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Why name a ship after a defeated race?

Thomas Laqueur: New Lives of the ‘Titanic’

24 January 2013
The Wreck of the ‘Titan’ 
by Morgan Robertson.
Hesperus, 85 pp., £8, March 2012, 978 1 84391 359 7
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Shadow of the ‘Titanic’ 
by Andrew Wilson.
Simon and Schuster, 392 pp., £8.99, March 2012, 978 1 84739 882 6
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‘Titanic’ 100th Anniversary Edition: A Night Remembered 
by Stephanie Barczewski.
Continuum, 350 pp., £15.99, December 2011, 978 1 4411 6169 7
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The Story of the Unsinkable ‘Titanic’: Day by Day Facsimile Reports 
by Michael Wilkinson and Robert Hamilton.
Transatlantic, 127 pp., £16.99, November 2011, 978 1 907176 83 8
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‘Titanic’ Lives: Migrants and Millionaires, Conmen and Crew 
by Richard Davenport-Hines.
Harper, 404 pp., £9.99, September 2012, 978 0 00 732166 7
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Gilded Lives, Fatal Voyage 
by Hugh Brewster.
Robson, 338 pp., £20, March 2012, 978 1 84954 179 4
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‘Titanic’ Calling 
edited by Michael​ Hughes and Katherine Bosworth.
Bodleian, 163 pp., £14.99, April 2012, 978 1 85124 377 8
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... leaving survivors bobbing for a few minutes in shit. The Titanic and her sister ships, on the other hand, were the crowning glory of the century of progress. A White Star Line poster reproduced in MichaelWilkinson and Robert Hamilton’s collection shows the great hulk of the ship, sunlit, belching smoke out of three of its four funnels – the fourth was there only for effect – and cutting a ...

Wrong Kind of Noise

Marina Warner: Silence is Best

19 December 2013
Silence: A Christian History 
by Diarmaid MacCulloch.
Allen Lane, 337 pp., £20, April 2013, 978 1 84614 426 4
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... by medieval Catholic worship, with its heterogeneous local shrines and feast days, miracle stories, rewards and fairies, dances and processions. The Tate show includes in the last room a sculpture by MichaelWilkinson; made from scores of unspooling audiotapes it remembers the Taliban’s furious campaign against recorded music – a more recent instance of puritan fervour against private pleasures ...

Finding an Enemy

Conor Gearty: Sixty Years of Anti-Terrorist Legislation

15 April 1999
Legislation against Terrorism: A Consultation Paper. CM 4178. 
by Home Office and Northern Ireland Office.
70 pp., £9.95, December 1998, 0 10 141782 9
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... to support for the measure, and thereby effectively neutering Parliamentary opposition in the face of a ‘national crisis’. On 1 April 1996, the Monday of Easter week, the then Home Secretary, Michael Howard, made a surprise statement full of foreboding about imminent IRA violence and the need for immediate legislation to prevent it. Various lacunae in the law had been discovered which it was now ...

Elective Outsiders

Jeremy Harding

3 July 1997
Conductors of Chaos: A Poetry Anthology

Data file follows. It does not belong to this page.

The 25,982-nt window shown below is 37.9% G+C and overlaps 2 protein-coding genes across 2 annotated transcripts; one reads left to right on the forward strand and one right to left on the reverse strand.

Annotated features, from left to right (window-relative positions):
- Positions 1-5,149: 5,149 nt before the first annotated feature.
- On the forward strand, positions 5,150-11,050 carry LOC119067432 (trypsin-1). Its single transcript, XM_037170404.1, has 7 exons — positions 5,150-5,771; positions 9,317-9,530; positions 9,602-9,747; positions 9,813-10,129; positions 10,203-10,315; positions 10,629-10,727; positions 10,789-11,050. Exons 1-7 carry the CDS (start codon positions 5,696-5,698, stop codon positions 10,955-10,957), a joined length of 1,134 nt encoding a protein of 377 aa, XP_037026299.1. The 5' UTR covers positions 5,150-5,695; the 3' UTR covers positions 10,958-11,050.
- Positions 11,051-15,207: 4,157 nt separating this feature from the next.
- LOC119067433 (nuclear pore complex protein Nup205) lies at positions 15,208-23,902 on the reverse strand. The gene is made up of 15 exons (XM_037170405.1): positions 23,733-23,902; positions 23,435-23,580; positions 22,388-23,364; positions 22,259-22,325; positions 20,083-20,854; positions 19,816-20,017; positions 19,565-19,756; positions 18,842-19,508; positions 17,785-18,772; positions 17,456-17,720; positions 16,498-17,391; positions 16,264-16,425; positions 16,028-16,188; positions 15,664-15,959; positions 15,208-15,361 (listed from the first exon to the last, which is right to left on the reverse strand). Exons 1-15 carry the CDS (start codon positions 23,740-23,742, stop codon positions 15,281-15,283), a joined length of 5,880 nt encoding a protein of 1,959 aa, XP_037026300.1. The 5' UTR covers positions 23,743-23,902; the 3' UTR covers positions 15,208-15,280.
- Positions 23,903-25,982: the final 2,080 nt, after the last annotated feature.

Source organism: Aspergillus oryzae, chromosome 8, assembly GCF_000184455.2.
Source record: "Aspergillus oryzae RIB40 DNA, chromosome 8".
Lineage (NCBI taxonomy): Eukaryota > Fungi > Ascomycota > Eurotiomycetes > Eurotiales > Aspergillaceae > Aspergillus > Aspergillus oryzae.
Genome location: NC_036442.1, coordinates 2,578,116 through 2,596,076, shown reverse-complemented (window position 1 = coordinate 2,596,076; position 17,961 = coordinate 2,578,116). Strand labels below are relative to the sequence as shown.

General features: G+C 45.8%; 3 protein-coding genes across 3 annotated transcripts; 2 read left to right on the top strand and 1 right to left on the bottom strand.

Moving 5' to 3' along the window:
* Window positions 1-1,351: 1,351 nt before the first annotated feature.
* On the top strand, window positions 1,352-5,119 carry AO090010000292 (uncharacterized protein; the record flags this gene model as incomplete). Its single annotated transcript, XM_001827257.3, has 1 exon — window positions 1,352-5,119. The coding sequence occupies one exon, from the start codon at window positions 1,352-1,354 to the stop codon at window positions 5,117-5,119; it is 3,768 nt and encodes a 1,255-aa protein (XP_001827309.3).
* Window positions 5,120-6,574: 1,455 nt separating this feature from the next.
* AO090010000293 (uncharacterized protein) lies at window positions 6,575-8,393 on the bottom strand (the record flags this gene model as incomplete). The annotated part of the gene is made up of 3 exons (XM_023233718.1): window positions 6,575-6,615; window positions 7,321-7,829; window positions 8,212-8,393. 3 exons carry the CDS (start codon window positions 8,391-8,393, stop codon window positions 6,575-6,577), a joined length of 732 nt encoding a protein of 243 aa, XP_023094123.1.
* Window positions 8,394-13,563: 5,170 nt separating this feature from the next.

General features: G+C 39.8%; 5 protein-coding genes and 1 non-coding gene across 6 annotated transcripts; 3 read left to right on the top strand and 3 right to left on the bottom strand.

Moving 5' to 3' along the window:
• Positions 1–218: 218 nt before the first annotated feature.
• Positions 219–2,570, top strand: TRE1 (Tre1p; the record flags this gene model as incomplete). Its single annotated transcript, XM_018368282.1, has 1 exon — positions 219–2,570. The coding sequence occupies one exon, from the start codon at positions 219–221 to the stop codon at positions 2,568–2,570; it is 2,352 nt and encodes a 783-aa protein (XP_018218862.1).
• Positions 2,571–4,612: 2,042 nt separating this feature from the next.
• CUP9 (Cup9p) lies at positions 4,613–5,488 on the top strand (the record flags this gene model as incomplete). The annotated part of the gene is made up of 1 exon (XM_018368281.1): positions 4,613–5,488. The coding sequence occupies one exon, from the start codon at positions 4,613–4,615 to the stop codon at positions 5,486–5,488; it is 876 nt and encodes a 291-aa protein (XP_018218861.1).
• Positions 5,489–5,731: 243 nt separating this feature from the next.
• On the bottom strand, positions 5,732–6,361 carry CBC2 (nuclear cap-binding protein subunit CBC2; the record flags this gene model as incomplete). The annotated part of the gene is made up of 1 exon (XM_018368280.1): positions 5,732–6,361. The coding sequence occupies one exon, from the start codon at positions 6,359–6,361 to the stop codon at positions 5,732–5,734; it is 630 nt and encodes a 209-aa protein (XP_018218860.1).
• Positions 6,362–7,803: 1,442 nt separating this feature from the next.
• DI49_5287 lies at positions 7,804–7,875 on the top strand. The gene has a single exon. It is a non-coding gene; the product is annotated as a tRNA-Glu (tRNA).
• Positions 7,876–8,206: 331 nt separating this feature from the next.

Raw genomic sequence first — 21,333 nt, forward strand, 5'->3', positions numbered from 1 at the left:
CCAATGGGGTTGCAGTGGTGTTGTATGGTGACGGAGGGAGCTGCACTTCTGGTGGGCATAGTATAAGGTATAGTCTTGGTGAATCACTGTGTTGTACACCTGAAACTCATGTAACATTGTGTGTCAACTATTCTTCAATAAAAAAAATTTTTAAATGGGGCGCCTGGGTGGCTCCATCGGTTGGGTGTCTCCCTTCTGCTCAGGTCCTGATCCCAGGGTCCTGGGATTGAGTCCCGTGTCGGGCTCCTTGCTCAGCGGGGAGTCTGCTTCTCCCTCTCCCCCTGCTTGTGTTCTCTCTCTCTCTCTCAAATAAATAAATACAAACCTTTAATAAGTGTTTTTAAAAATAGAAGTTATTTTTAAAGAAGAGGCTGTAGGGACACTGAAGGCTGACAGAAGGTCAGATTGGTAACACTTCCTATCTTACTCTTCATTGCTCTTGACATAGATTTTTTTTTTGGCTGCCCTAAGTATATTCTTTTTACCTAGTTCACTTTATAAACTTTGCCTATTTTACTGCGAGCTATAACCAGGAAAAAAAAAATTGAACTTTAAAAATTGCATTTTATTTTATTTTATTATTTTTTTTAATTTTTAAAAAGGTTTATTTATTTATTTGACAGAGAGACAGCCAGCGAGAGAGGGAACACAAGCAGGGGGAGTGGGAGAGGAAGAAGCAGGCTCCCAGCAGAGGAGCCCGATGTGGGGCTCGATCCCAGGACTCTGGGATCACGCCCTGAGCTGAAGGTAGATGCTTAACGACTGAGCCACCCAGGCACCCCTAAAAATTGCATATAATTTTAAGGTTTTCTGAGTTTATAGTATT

edited by Iain Sinclair.
Picador, 488 pp., £9.99, June 1996, 0 330 33135 3
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Nearly Too Much: The Poetry of J.H. Prynne 
by N.H. Reeve and Richard Kerridge.
Liverpool, 196 pp., £25, April 1996, 0 85323 840 5
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Carl Rakosi: Poems 1923-41 
edited by Andrew Crozier.
Sun & Moon, 209 pp., $12.99, August 1995, 1 55713 185 6
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The Objectivists 
edited by Andrew McAllister.
Bloodaxe, 156 pp., £8.95, May 1996, 1 85224 341 4
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... locked away, those who rather enjoy it.’ Twenty-five, thirty years after the best of them began to publish – John James, Chris Torrance, Lee Harwood, Andrew Crozier, Peter Riley, J.H. Prynne, Michael Haslam, Douglas Oliver, Barry MacSweeney, Denise Riley – they must nonetheless wonder, from time to time, whether theirs is a case of having missed the boat which would only have been worth ...

At the Movies

Michael​ Wood: ‘The International’, ‘Duplicity’

9 April 2009
The International 
directed by Tom Twyker.
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Duplicity 
directed by Tony Gilroy.
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... there is just a battle between two American companies. We don’t even know what they sell, although it seems to be cosmetics. We only know that each is an empire, and that the emperors, Tom Wilkinson and Paul Giamatti, think of little except doing each other in. Enter Clive Owen and Julia Roberts – well, they enter several times, given the complicated time frames of the movie. He is ex-MI6, she ...

At the Movies

Michael​ Wood: ‘The Grand Budapest Hotel’

16 April 2014
The Grand Budapest Hotel 
directed by Wes Anderson.
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... so fond of. We see a girl in a city park, paying tribute to the bust of a writer on top of a small pillar. She sits down to read a book called Grand Budapest Hotel. Next we see an elderly writer (Tom Wilkinson), apparently filming a television interview at home. He gives way to his younger self (Jude Law), who is staying at almost empty and not quite derelict Grand Budapest Hotel. He meets the owner, who ...

City of Dust

Julian Symons

25 July 1991
A Den of Foxes 
by Stuart Hood.
Methuen, 217 pp., £13.99, July 1991, 9780413651105
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Dirty Tricks 
by Michael​ Dibdin.
Faber, 241 pp., £13.99, June 1991, 0 571 16216 9
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A Strange and Sublime Address 
by Amit Chaudhuri.
Heinemann, 209 pp., £13.99, June 1991, 9780434123483
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Spider 
by Patrick McGrath.